1) Lots of other top prospects did not strikeout 12 times in 19 major league atbats. Lots of other top prospects were not traded away. Lots of other top prospects hit better last year, a few of them significantly better.

2) Byron Buxton. Lots of great athletes have been touted as top prospects due to their exceptional athleticism. Nobody "learns" how to hit later. The ability to hit is still the the central skill on the offensive side of the game.

I still like Domingo Santana as a prospect, though he needs to show that his body can handle the load. Moncada is a couple of years younger than Santana, and youth always comes with an extra jolt of hope. I see no reason why Moncada can't be an effective major league player in time. He's probably not ready yet, evidence the 12 k's.

That said, though, he's not the top prospect in the game, or a grade A prospect. He has limiting factors, among them some evidence that he is capable of failure. He hit .277 in AA last year. His power may or may not be limited. He is a young second baseman who has already been moved around to other positions.

None of those things mean he sucks, or that he won't be a good, or even a great player. An A-3 off suit can turn into a royal flush, and Moncada is far better than an A-3 off. At the moment, though, he ain't pocket aces.
11:10 AM Dec 16th
 
MWeddell
The problem with this article’s comparison is that Moncada recorded 12 strikeouts in 19 at bats in his first (and so far only) 19 at bat streak in the majors, which is not the same as the other players listed in the article.

Taking a different tack, I used the play index feature to find players with 15-25 at bats in the first season in the majors and strikeouts greater than 50% x AB. Before 2016 (when both Moncada and Patrick Kivlehan) “accomplished” this, there were 16 players. 12 of them had major league careers of less than 200 at bats. The other four are Domingo Santana, Mark Trumbo, Wily Mo Pena and Dean Palmer.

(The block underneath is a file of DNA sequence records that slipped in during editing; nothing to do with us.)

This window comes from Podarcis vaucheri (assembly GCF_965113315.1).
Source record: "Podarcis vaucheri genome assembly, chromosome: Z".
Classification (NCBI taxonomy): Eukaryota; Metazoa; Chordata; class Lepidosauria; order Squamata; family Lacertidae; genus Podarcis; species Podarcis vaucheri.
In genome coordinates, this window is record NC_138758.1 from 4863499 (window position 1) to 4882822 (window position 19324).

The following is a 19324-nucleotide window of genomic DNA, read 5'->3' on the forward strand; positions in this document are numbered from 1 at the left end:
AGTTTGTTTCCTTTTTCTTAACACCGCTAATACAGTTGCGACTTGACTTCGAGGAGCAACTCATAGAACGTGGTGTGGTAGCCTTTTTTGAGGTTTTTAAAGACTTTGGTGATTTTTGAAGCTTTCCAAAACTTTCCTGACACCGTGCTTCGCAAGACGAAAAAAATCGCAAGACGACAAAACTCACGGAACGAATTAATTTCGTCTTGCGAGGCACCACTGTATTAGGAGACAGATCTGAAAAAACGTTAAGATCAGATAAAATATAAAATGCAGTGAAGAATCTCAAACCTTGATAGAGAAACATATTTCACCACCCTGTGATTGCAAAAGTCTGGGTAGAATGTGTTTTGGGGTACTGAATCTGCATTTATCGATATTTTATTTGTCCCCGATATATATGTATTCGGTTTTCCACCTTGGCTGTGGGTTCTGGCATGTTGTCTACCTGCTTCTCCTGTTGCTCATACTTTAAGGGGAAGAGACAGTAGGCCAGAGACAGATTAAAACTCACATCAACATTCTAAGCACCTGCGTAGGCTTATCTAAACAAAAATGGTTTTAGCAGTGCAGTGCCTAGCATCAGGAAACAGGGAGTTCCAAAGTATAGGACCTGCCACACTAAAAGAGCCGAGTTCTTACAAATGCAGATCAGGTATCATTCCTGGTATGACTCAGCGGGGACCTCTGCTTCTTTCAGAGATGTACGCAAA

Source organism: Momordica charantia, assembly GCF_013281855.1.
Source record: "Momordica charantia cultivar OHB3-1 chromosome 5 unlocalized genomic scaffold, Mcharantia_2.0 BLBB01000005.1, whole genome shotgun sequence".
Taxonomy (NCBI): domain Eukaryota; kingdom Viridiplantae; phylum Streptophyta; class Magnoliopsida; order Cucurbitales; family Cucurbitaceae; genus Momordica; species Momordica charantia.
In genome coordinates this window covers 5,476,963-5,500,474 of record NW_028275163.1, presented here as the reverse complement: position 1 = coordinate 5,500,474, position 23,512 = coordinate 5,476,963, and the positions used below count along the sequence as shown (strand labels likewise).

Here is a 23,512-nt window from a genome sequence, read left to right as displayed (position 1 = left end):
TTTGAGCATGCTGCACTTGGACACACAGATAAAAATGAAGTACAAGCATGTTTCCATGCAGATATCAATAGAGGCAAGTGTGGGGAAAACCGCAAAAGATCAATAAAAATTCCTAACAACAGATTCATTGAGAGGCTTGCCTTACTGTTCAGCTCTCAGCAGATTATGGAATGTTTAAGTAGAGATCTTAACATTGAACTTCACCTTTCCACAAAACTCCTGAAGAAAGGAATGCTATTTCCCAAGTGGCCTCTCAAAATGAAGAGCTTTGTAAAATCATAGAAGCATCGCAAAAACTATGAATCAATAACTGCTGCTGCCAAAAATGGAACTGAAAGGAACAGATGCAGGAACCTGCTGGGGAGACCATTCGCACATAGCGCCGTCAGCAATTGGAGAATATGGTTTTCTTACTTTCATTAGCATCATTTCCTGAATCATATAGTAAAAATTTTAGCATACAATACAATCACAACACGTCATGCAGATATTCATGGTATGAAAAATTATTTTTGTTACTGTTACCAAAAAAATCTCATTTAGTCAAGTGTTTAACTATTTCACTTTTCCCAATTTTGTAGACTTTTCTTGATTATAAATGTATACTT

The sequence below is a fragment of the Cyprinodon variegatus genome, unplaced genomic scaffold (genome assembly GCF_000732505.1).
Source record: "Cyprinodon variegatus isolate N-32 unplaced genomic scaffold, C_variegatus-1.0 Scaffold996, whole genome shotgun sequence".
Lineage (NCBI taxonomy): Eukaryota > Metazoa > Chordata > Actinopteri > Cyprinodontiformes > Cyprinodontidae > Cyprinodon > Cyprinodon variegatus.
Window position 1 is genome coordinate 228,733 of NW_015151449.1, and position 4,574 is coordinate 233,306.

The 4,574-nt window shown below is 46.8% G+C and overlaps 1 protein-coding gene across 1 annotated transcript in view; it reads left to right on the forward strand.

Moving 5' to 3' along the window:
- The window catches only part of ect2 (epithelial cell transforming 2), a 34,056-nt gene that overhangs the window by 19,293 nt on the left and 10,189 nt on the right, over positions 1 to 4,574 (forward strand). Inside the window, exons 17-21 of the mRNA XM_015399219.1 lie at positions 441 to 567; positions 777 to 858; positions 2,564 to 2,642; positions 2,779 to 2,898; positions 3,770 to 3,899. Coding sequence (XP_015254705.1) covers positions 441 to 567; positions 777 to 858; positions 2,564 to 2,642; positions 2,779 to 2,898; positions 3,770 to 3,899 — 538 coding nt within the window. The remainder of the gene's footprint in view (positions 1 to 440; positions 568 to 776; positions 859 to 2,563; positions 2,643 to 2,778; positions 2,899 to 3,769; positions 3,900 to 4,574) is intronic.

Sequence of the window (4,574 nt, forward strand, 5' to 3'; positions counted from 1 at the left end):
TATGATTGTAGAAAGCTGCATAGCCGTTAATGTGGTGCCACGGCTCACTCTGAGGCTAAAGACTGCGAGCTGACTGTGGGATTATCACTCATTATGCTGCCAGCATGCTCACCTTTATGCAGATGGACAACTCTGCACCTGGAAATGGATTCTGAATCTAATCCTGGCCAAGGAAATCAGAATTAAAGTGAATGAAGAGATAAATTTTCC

Interesting (to me at least), but that of course also tells us little about Yoan Moncada’s future: Unlike that group of 16 comparison players, Moncada is regarded as perhaps the top prospect in the game and has so much invested in him that he is nearly guaranteed to get multiple additional attempts to crack the majors. Unlike the four named players above, Moncada is likely to have more defensive value and probably is simply more athletic. Also, strikeouts are more prevalent today and I’ve not normalized the strikeouts data to adjust for this. I'd guess that Moncada's minor league track record and age of debut were more impressive than most of the 16 player comparison group too.
8:30 AM Dec 16th
 
DaveFleming
I was thinking about writing about Moncada's streak. I watched some of it, and while he did strike out a lot, it seemed that he wasn't chasing bad pitches, and was pretty selective when the count got higher. That's what it 'seemed' like, and I was curious if the pitch-by-pitch numbers back that up. ​
2:45 PM Dec 15th